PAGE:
Ladbrokes whacked again as ASA monitoring tool strikes

NovakLadbrokes has been censured by the ad watchdog for the third time in as many weeks for running ads likely to appeal to under-18s, following intelligence gathered by the regulator’s Active Ad Monitoring system, which uses AI to search for online ads that might break the rules.

The Advertising Standards Authority, which set up its in-house data science unit in 2020, launched an investigation after unearthing four promoted tweets for Ladbrokes, seen in January and February 2023, which flagged up bets on the Australian Open.

All four tweets featured images of Serbian tennis star Novak Djokovic, while images of Rafael Nadal, Stefanos Tsitsipas and Nick Kyrgios were also included in at least two ads.

The ASA challenged whether the ads included an individual who was likely to be of strong appeal to those under 18 years of age, and therefore breached the Code.

In response Ladbrokes claimed that the four tweets were intended to be editorial content designed to engage with its audience. Two of the tweets celebrated Novak Djokovic’s impressive run of form while the other two tweets were polls which asked users to vote on tennis-related questions during the Australian Open.

Ladbrokes acknowledged that the tweets referenced and included imagery of prominent players, but stated that they reviewed each player’s media profile, follower demographic, and sponsorship partnerships (including Djokovic’s deal with Peugeot pictured) to assess whether the players would be likely to strongly appeal to under 18s.

The firm provided data on the number of followers each player had on Facebook and Instagram broken down by age groups, which showed that hardly any of their followers, especially on Twitter, were below the age of 21. It believed that the data indicated that all four players appealed to an older audience rather than under 18s.

It said they understood that Twitter users self-verified their age, and because that was not always accurate, it had added an additional level of assurance by targeting the ads on social media to only reach over-25s. The data showed that the impressions for all four ads varied between 24,653 and 35,050, with only one impression in the 18-24 age bracket. However, Ladbrokes believed that was an anomaly and requested clarification from Twitter in relation to it.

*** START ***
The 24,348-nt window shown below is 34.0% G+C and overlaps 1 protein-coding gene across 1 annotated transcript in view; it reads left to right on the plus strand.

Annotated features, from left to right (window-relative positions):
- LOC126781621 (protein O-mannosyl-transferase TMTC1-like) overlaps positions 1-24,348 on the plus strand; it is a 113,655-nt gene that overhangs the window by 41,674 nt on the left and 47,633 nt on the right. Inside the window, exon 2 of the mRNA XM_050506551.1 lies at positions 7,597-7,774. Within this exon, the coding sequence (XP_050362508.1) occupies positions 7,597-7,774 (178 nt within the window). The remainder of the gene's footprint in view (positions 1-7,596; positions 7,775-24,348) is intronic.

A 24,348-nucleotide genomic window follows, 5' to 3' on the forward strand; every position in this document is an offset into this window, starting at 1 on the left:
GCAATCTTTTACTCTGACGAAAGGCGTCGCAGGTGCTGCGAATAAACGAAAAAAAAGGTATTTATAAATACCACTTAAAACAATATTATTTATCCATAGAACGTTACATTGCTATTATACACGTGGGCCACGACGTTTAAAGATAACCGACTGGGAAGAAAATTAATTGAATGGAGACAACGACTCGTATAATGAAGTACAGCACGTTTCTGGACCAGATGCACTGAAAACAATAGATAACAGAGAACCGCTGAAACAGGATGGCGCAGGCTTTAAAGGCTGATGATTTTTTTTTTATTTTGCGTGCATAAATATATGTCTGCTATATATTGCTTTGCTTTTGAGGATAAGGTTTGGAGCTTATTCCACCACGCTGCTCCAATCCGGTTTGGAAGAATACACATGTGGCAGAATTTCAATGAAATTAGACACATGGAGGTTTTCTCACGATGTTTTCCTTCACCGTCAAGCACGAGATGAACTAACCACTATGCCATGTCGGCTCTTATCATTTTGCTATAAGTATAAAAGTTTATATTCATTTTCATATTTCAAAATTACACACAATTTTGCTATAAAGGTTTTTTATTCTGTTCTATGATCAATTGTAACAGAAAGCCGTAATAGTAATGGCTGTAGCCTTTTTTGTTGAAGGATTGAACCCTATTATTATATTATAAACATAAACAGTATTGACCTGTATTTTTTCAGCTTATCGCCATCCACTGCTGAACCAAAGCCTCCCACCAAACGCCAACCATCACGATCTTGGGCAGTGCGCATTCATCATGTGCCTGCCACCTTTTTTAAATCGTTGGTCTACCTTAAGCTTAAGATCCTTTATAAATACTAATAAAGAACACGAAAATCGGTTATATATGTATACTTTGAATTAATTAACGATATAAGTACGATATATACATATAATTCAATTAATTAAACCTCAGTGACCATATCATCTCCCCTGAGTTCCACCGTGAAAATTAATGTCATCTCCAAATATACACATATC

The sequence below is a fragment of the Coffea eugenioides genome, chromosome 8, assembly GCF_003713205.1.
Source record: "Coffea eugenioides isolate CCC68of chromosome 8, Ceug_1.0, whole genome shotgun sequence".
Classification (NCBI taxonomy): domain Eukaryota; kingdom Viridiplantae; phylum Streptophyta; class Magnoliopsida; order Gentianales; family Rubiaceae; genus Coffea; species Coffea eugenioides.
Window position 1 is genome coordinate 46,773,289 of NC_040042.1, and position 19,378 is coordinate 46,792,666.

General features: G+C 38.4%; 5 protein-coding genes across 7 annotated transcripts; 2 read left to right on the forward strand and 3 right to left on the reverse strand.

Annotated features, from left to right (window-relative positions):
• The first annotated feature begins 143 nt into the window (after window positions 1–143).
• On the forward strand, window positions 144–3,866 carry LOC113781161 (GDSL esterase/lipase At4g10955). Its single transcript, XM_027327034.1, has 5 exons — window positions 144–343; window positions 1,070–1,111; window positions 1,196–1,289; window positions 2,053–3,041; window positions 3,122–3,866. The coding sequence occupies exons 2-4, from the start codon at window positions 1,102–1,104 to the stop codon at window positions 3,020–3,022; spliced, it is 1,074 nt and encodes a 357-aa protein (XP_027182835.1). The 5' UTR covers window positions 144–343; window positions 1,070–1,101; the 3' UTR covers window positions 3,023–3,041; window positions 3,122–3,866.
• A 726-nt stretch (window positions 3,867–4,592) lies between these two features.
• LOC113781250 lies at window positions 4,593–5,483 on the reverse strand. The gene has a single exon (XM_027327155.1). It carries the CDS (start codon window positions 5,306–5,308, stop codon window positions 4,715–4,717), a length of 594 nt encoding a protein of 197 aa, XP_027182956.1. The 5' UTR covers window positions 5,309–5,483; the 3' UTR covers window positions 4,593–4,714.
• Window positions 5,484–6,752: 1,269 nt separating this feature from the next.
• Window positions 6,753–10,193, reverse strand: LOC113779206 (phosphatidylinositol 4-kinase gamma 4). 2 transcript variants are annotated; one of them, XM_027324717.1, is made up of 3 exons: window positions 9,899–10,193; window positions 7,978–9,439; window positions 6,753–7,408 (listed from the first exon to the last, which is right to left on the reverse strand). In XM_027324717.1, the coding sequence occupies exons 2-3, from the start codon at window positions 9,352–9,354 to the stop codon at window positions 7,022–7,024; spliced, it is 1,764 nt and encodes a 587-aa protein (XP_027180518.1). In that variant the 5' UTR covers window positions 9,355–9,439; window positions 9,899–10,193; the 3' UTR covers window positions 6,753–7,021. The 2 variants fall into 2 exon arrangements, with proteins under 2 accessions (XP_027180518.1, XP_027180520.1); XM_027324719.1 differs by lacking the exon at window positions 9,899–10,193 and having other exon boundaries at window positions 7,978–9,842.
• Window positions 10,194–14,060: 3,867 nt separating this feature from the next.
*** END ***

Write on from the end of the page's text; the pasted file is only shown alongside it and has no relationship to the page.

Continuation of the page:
However, the ASA was having none of it, pointing out that prominent sportspeople – including tennis players at the highest level – who had a significant national profile were considered high risk in terms of how likely they were to be of strong appeal to under 18s.

All four sportsmen featured in the ads were ‘star’ players who had competed in high-profile events which the regulator considered would have been of interest to this cohort.

The watchdog also dismissed Ladbrokes social media evidence that the vast majority of the followers each player had on were over 18 and that their commercial partnerships were with adult focused brands.

The ASA stated: “We considered that it would have been acceptable for the ads to appear in a medium where those under 18, for all intents and purposes, could be entirely excluded from the audience.

“That would apply in circumstances where those who saw the ads had been robustly age-verified as being 18 or older, such as through marketing lists that had been validated by payment data or credit checking. We did not consider that marketing data inferred from user behaviour met that threshold.”

For those reasons, the ASA concluded the ads were irresponsible and breached the Code and warned Ladbrokes yet again not to include people or characters who had strong appeal to those under 18 years of age in their advertising.
However, this is now the third time since last month that the betting giant has been caught with its trousers down over breaches of the rules on targeting underage gamblers.

In early July it was hauled up for a promotional tweet using an image of popular YouTuber Jake Paul; a week later tweets featuring football managers were also banned.

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